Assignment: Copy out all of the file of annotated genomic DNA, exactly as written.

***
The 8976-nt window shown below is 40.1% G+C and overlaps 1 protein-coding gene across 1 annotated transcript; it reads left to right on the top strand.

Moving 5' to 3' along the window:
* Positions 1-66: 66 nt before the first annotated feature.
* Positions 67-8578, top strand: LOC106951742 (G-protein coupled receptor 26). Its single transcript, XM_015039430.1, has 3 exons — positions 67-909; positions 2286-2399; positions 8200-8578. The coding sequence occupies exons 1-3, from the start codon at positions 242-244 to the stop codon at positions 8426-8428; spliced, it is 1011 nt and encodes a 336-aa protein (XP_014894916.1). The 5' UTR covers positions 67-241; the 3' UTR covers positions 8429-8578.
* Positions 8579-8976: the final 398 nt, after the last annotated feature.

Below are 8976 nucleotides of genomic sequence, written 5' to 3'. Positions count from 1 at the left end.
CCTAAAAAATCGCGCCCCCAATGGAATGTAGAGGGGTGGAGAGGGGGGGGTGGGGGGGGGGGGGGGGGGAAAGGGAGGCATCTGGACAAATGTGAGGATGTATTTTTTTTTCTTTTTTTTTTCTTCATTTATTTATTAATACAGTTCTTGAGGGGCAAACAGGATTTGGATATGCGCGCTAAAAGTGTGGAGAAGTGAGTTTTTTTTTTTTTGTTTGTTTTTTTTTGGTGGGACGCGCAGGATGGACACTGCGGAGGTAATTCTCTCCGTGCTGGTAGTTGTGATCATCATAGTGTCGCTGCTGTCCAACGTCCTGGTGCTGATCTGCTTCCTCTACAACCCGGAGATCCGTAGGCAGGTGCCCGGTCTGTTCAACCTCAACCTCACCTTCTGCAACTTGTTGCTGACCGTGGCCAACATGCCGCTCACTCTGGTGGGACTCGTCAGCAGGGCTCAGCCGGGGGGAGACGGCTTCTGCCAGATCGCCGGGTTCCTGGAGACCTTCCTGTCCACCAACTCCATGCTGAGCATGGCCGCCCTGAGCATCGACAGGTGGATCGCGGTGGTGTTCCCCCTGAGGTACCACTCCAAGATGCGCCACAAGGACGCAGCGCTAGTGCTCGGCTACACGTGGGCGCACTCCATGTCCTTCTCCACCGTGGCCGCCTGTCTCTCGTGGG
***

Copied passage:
The 8976-nt window shown below is 40.1% G+C and overlaps 1 protein-coding gene across 1 annotated transcript; it reads left to right on the top strand.

Moving 5' to 3' along the window:
* Positions 1-66: 66 nt before the first annotated feature.
* Positions 67-8578, top strand: LOC106951742 (G-protein coupled receptor 26). Its single transcript, XM_015039430.1, has 3 exons — positions 67-909; positions 2286-2399; positions 8200-8578. The coding sequence occupies exons 1-3, from the start codon at positions 242-244 to the stop codon at positions 8426-8428; spliced, it is 1011 nt and encodes a 336-aa protein (XP_014894916.1). The 5' UTR covers positions 67-241; the 3' UTR covers positions 8429-8578.
* Positions 8579-8976: the final 398 nt, after the last annotated feature.

Below are 8976 nucleotides of genomic sequence, written 5' to 3'. Positions count from 1 at the left end.
CCTAAAAAATCGCGCCCCCAATGGAATGTAGAGGGGTGGAGAGGGGGGGGTGGGGGGGGGGGGGGGGGGAAAGGGAGGCATCTGGACAAATGTGAGGATGTATTTTTTTTTCTTTTTTTTTTCTTCATTTATTTATTAATACAGTTCTTGAGGGGCAAACAGGATTTGGATATGCGCGCTAAAAGTGTGGAGAAGTGAGTTTTTTTTTTTTTGTTTGTTTTTTTTTGGTGGGACGCGCAGGATGGACACTGCGGAGGTAATTCTCTCCGTGCTGGTAGTTGTGATCATCATAGTGTCGCTGCTGTCCAACGTCCTGGTGCTGATCTGCTTCCTCTACAACCCGGAGATCCGTAGGCAGGTGCCCGGTCTGTTCAACCTCAACCTCACCTTCTGCAACTTGTTGCTGACCGTGGCCAACATGCCGCTCACTCTGGTGGGACTCGTCAGCAGGGCTCAGCCGGGGGGAGACGGCTTCTGCCAGATCGCCGGGTTCCTGGAGACCTTCCTGTCCACCAACTCCATGCTGAGCATGGCCGCCCTGAGCATCGACAGGTGGATCGCGGTGGTGTTCCCCCTGAGGTACCACTCCAAGATGCGCCACAAGGACGCAGCGCTAGTGCTCGGCTACACGTGGGCGCACTCCATGTCCTTCTCCACCGTGGCCGCCTGTCTCTCGTGGG